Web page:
Every day, we help Minnesotan’s who can’t work because disabilities prevent them from getting employment or continuing their jobs.
Social Security Disability Benefit Programs
Social Security pays benefits to people who cannot work due to a medical condition that is expected to last at least twelve months or result in death. There are two disability benefit programs through Social Security:
- Social Security Disability Insurance (known as DIB or Title II)
- Supplemental Security Income (known as SSI or Title XVI).
Social Security Disability Insurance
Is exactly what it sounds like. Every paycheck that a worker earns has money taken out of it to purchase Social Security Disability Insurance. The requirements for benefits differ, but generally, a worker who is fully insured and has worked at least twenty quarters out of the last forty quarters is eligible to participate in social security disability. The amount of the social security disability benefits a claimant is entitled to is determined by the amount of the worker’s past earnings.
Supplemental Security Income
Is a welfare-based program. There are no earnings requirements for supplemental security income but there are strict income and asset limits. A person applying for Social Security Disability should try to apply for both programs at the same time. The Social Security Administration will review the applications and inform the applicant if he or she does not meet the requirements to participate in either Social Security Disability or Supplemental Security Income programs.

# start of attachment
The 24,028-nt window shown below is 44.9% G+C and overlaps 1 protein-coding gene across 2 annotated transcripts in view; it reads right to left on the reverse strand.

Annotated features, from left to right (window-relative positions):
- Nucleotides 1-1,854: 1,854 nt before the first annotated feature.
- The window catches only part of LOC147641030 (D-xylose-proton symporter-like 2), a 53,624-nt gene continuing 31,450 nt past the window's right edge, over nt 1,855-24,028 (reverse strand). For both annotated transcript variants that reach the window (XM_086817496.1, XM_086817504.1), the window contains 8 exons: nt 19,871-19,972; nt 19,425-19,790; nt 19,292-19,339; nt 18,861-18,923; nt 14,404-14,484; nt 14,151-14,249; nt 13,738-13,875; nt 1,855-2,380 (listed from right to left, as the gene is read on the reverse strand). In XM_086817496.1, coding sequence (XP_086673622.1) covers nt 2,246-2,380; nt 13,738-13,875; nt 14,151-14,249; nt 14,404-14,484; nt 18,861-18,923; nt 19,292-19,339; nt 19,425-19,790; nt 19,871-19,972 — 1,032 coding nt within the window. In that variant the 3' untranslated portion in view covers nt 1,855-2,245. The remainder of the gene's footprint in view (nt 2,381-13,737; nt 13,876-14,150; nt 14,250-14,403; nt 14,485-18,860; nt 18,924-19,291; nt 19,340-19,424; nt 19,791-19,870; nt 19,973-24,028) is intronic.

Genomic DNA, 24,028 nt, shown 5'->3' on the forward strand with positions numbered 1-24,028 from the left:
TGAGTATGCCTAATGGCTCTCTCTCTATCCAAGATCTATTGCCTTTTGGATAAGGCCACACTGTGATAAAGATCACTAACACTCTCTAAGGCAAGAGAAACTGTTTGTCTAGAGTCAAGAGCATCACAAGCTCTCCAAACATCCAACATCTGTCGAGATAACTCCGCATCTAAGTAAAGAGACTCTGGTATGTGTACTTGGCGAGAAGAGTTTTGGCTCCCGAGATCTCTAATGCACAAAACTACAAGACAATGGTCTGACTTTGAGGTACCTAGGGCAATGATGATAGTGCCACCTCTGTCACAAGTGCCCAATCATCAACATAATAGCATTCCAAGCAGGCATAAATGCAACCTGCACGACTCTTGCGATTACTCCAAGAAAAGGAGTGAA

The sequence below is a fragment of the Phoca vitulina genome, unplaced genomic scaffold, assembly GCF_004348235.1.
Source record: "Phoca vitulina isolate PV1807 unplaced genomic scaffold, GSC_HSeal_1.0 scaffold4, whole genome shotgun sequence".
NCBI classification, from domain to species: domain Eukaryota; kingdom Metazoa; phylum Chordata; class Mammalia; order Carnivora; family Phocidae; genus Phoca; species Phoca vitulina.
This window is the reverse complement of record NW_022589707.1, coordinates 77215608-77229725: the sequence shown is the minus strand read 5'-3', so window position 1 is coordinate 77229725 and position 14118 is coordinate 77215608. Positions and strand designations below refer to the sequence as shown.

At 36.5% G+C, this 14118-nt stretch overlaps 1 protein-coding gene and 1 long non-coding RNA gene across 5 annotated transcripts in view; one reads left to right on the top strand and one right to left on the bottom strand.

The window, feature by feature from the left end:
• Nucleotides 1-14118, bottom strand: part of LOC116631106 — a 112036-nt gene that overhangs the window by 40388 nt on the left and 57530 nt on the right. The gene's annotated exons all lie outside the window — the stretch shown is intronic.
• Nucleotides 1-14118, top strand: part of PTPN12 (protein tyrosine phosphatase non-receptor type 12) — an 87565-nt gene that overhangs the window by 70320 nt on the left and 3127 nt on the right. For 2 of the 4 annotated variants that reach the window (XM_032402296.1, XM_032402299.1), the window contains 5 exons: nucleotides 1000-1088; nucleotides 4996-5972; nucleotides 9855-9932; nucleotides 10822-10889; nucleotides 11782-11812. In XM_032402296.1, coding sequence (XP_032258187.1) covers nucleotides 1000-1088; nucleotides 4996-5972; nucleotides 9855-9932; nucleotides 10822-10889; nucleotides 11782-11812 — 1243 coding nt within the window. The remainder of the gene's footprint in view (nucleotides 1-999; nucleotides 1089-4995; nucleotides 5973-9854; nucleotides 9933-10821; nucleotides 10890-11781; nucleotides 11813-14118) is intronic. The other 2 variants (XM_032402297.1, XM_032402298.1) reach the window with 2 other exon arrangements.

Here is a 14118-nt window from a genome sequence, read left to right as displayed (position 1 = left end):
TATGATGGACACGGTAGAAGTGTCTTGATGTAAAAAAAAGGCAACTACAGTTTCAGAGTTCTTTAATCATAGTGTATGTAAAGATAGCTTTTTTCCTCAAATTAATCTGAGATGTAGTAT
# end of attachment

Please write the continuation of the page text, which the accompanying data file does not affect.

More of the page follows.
Medical Standards For Social Security Disability
The medical standards for disability are the same for both Social Security Disability Insurance and Supplemental Security Income. The claimant must have:
- A medical condition (physical, mental or a combination of the two) that has lasted or is expected to last at least twelve months which does not permit the claimant to work a full time job on a sustained basis.
The Disability Application and Determination Process
For those who are not experienced with the social security disability application process, it can be long and confusing. Many people give up along the way due to frustration with the process itself. The experienced social security lawyers at Livgard and Lloyd are available to assist you from your first social security disability application or at any time after you have filed. Our social security disability attorneys are available to assist you with all of the paperwork necessary to start the process and will guide you through the process as it continues. It is important to understand that your initial claim will likely be denied; only about 35% of initial claims are approved. DO NOT give up! Our team of social security appeal lawyers is here to help you continue through the process.
Was Your Social Security Claim Denied?
If your social security disability claim is initially denied, you have sixty days to apply for reconsideration of the claim. Again, the chances of being denied at this reconsideration stage are very high; only about 13% of claims are allowed at reconsideration. Should that happen to you, do not despair. If denied at the reconsideration level, you have another sixty days to request a hearing in front of an administrative law judge. It is at the hearing level that the claimant has the best chance to receive benefits. Sixty-two percent of the claimants who request a hearing receive benefits. Perseverance often pays off and our social security appeal lawyers are here to help you along the way.
Visit our FAQ page for more social security disability information. Also check our News section for recent news on Social Security Disability cases.